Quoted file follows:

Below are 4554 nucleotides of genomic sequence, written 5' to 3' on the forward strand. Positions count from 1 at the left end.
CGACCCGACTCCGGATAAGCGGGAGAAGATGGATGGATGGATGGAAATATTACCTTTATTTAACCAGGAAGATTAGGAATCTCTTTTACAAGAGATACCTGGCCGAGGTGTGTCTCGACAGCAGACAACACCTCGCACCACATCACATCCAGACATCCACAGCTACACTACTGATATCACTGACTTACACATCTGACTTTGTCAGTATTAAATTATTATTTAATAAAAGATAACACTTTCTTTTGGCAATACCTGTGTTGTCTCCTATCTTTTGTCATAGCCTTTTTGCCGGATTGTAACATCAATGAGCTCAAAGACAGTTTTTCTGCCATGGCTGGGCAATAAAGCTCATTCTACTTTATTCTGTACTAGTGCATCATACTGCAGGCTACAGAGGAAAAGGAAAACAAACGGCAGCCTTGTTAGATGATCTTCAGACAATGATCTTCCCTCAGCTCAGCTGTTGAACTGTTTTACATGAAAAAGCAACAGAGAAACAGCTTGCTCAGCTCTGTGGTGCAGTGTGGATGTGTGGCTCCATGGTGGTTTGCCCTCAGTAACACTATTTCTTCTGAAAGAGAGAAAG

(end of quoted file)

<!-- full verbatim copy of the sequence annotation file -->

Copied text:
Below are 4554 nucleotides of genomic sequence, written 5' to 3' on the forward strand. Positions count from 1 at the left end.
CGACCCGACTCCGGATAAGCGGGAGAAGATGGATGGATGGATGGAAATATTACCTTTATTTAACCAGGAAGATTAGGAATCTCTTTTACAAGAGATACCTGGCCGAGGTGTGTCTCGACAGCAGACAACACCTCGCACCACATCACATCCAGACATCCACAGCTACACTACTGATATCACTGACTTACACATCTGACTTTGTCAGTATTAAATTATTATTTAATAAAAGATAACACTTTCTTTTGGCAATACCTGTGTTGTCTCCTATCTTTTGTCATAGCCTTTTTGCCGGATTGTAACATCAATGAGCTCAAAGACAGTTTTTCTGCCATGGCTGGGCAATAAAGCTCATTCTACTTTATTCTGTACTAGTGCATCATACTGCAGGCTACAGAGGAAAAGGAAAACAAACGGCAGCCTTGTTAGATGATCTTCAGACAATGATCTTCCCTCAGCTCAGCTGTTGAACTGTTTTACATGAAAAAGCAACAGAGAAACAGCTTGCTCAGCTCTGTGGTGCAGTGTGGATGTGTGGCTCCATGGTGGTTTGCCCTCAGTAACACTATTTCTTCTGAAAGAGAGAAAG